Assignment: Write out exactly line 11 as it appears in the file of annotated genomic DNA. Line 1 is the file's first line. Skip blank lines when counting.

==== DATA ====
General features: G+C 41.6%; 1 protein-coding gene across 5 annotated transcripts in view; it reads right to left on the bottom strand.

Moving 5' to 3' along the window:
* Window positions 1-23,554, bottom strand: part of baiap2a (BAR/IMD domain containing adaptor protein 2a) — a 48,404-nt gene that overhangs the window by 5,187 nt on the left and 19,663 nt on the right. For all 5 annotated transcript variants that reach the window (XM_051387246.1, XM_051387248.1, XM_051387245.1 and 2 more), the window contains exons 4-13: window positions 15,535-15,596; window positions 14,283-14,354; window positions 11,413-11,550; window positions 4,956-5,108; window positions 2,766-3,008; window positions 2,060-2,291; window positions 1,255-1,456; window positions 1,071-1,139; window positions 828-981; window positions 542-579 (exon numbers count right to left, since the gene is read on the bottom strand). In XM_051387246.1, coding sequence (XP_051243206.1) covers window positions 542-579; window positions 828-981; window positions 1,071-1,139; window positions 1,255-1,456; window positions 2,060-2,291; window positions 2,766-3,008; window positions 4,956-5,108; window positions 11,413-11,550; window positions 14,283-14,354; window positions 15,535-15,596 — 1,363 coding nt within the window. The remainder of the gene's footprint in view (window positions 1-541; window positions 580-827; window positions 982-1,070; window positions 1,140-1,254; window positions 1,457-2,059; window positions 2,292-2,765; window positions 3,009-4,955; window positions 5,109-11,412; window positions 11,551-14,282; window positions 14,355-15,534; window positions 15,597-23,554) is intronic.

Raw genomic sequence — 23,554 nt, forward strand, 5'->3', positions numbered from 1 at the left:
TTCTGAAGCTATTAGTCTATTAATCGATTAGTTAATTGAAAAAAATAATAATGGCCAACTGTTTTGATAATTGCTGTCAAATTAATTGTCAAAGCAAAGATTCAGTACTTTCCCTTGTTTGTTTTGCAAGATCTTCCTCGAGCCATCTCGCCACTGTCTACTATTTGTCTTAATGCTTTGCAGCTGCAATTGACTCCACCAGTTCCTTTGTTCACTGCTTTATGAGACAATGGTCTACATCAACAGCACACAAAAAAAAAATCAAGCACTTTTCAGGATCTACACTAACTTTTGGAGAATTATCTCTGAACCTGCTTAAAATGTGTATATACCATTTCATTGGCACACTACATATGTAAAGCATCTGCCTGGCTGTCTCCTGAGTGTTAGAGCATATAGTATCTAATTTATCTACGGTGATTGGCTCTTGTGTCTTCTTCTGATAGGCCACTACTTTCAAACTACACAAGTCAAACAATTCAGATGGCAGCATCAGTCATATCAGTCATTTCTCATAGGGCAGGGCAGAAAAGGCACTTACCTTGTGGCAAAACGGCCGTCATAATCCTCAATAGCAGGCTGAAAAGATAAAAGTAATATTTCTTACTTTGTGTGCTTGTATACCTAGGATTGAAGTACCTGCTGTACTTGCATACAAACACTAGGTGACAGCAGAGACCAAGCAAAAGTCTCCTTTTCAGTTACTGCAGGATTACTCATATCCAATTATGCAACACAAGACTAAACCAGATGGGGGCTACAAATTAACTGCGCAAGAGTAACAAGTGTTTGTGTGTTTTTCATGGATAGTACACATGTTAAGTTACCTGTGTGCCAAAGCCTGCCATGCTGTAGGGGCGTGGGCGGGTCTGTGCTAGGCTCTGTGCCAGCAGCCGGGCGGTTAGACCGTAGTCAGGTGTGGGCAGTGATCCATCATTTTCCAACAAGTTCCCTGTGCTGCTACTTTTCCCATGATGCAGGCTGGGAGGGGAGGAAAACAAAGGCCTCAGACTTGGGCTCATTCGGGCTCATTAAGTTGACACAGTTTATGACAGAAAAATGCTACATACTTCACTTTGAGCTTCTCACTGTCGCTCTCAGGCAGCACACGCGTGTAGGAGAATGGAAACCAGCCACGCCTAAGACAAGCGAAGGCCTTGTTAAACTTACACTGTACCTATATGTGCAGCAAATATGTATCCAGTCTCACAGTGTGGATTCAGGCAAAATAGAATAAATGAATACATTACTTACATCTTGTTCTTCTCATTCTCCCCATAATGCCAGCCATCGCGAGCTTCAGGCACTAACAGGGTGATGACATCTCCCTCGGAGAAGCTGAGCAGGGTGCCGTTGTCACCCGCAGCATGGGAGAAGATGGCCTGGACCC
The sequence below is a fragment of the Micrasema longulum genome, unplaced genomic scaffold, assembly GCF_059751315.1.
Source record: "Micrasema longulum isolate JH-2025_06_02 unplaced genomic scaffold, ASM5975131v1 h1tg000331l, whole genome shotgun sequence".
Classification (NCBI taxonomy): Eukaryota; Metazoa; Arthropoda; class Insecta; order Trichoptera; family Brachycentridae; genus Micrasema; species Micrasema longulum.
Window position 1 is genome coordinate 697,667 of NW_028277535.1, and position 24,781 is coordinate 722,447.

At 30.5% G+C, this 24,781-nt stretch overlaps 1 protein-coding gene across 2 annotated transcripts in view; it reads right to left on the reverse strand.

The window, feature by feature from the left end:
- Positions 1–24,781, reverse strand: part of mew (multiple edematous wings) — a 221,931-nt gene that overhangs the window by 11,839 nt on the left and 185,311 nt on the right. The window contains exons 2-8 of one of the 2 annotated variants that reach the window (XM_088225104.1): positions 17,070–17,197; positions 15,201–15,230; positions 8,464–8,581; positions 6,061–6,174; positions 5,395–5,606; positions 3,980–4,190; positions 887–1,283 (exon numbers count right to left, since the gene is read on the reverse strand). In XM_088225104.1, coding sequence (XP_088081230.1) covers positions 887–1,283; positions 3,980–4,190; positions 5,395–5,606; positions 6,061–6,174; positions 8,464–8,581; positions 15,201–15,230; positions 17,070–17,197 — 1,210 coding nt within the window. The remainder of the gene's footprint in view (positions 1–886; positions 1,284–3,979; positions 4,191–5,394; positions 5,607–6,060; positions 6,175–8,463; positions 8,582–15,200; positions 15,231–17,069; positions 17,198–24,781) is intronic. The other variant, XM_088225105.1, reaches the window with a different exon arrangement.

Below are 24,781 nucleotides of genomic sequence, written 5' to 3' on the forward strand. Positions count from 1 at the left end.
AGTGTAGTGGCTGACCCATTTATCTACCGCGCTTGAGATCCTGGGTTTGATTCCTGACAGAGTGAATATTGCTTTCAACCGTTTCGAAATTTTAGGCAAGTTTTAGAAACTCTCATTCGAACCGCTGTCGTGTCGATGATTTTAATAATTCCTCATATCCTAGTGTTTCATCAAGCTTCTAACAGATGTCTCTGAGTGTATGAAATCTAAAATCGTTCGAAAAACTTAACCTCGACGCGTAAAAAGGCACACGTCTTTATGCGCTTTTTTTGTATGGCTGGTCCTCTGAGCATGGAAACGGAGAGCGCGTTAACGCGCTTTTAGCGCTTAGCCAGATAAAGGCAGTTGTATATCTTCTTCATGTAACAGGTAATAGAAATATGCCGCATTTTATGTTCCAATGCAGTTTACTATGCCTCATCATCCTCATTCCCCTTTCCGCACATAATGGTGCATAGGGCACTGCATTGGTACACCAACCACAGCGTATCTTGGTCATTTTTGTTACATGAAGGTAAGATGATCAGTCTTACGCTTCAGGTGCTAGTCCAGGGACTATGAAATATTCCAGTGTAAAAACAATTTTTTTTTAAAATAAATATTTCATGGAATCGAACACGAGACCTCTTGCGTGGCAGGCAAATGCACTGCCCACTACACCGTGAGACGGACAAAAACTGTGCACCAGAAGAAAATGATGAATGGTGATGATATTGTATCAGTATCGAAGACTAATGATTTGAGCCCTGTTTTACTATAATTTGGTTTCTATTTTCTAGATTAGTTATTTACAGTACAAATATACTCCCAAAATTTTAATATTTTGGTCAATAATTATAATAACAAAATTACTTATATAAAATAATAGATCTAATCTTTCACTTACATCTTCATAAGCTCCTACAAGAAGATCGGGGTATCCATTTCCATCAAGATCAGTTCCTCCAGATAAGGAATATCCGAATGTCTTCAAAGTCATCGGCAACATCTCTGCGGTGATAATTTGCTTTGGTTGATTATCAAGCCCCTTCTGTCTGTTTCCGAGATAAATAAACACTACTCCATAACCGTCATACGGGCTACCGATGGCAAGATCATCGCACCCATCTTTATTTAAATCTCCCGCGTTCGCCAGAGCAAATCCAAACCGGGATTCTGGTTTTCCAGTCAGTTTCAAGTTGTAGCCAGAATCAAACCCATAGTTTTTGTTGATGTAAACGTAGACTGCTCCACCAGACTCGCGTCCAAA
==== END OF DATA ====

The window, feature by feature from the left end: